Don't Stop Special Ops: Karzai Sides with Taliban--Again

Don't Stop Special Ops: Karzai Sides with Taliban--Again

By Ralph Peters - June 18, 2010

Within Afghanistan, only a single US program continues to do real damage to the Taliban. And President Hamid Karzai wants it to stop.

Our special operations forces (especially, the Army's) have been gutting the Taliban's leadership. Karzai doesn't like that. He didn't like our use of airpower and artillery, either. The Taliban feared them too much and told wild lies about civilian casualties. Most fire support ceased. More soldiers and Marines died.

Now Karzai wants to put a stop to "night raids" by our special operators. If he were actively allied with the Taliban, he couldn't do the terrorists a bigger favor.

A source deep in the fight provided hard numbers-countering Karzai's claims that our strike teams wantonly kill civilians:

--Our "most elite" SOF element struck 1043 high-value objectives over the past year, 80% during the hours of darkness. 45% of those black-ops missions-a very high percentage-were successes that "resulted in the capture or death of the targeted individual."

--Only a third of those missions-366--required our troops to open fire. They don't go in with guns blazing. On the contrary, these are the most-disciplined soldiers on earth. And night raids limit casualties: An enemy taken by surprise is less likely to respond effectively, so you don't unleash a firefight in the streets.

--In over a thousand raids last year, 18 non-combatants died-because they were bunking with the Taliban and got caught up in a fight. Compare that full-year casualty rate to the 93 people killed in a single day in Mexico's narco-insurgency last week.

--Last week alone, the Taliban murdered twice the number of civilians that our special operators killed in an entire year.

--Our top SOF element recently eliminated a half-dozen key Taliban commanders and sub-commanders, seriously disrupting the enemy's chain of command. Top Taliban leaders in Pakistan (protected by our Pakistani "allies") are scrambling to regain control in Afghanistan.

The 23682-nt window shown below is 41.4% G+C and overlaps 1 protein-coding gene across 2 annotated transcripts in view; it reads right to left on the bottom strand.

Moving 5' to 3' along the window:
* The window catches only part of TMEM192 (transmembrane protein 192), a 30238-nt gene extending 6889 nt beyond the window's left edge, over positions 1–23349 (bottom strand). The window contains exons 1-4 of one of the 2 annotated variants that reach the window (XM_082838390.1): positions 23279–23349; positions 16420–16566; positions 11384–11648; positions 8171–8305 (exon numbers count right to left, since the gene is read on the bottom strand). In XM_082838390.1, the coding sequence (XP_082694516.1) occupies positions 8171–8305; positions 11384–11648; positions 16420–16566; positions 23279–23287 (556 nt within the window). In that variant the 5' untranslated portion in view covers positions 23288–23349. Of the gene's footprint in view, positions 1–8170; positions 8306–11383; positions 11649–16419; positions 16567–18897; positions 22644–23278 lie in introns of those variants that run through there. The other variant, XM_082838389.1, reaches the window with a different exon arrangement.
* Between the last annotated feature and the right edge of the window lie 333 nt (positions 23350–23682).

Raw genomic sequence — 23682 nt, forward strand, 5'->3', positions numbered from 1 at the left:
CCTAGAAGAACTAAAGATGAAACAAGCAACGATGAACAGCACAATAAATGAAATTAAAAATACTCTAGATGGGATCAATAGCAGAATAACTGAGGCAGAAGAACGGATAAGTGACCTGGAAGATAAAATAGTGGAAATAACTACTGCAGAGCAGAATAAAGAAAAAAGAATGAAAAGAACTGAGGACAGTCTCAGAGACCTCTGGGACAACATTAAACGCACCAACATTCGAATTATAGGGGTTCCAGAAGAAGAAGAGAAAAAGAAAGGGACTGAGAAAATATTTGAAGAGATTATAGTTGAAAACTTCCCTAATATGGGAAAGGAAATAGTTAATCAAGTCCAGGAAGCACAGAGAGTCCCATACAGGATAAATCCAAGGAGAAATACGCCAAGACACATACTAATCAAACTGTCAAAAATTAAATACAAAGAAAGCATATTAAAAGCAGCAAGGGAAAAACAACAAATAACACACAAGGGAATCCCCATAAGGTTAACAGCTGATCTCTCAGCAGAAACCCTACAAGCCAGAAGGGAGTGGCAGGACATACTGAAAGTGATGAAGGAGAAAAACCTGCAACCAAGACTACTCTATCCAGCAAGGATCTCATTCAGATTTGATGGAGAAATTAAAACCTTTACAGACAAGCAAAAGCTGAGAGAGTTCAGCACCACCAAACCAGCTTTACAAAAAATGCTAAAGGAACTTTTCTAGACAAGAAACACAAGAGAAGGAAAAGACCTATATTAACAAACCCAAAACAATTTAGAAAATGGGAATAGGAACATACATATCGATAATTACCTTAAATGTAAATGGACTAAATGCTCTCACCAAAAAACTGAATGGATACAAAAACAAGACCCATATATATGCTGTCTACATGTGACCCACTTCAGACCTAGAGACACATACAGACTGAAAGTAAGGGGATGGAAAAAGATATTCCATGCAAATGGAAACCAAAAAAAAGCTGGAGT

President Karzai's been briefed on these statistics. He ignores them and continues to rail about our SOF forces causing civilian casualties and "violating Afghan culture." Karzai stayed mum, though, about the Taliban's recent hanging of a seven-year-old boy as a "spy." Lynching kids is culturally acceptable.

The fact conventionally minded generals and Are-we-there-yet? pols won't face is that Afghanistan always was and remains a special-ops fight. Privately, SOF veterans mock our counterinsurgency doctrine as "a disease just short of paralysis."

That doctrine-for which soldiers and Marines are dying in growing numbers-assumes that we're partnered with a host government that has or can build credibility with its people, a government worth fighting for that has the interests of its people at heart. Instead, our troops serve as bodyguards for gangsters.

And President Karzai (rhymes with "our guy") has all but dropped the pretense that he wants to defeat the Taliban. He's rushing to cut deals behind our backs.

To show good faith with our enemies, he's methodically stripped us of our military advantages. Air and artillery support were all but eliminated. Our "decisive" Kandahar offensive was neutered. Originally planned for May, the campaign's theme is now "See You In September." Maybe.

Now Karzai wants to halt our SOF stirke missions-the only thing left that works in Afghanistan. While CIA drone missions across the border in Pakistan do great service, our troop surge is meaningless-because our troops aren't allowed to do anything useful.

According to one officer on the ground, the Army's elite 82nd Airborne Division, which recently wrapped up a thirteen-month tour, "did not target one bad guy." Those splendid soldiers were wasted.

Only our special operators are still in the fight. The rest of our forces have been reduced to serving as pop-up targets. Billions in aid have been squandered. Drug lords rule. Our local "allies" rip us off at every turn.

And the man we backed as the "George Washington of Afghanistan" is siding with the enemy. If we cave in to Karzai and rein in our special operators, it's game over.

Family Security Matters Contributing Editor Ralph Peters is the author of the just-released historical novel Cain at Gettysburg. A retired Army officer and former enlisted man, he is Fox News’ Strategic Analyst and a regular contributor to

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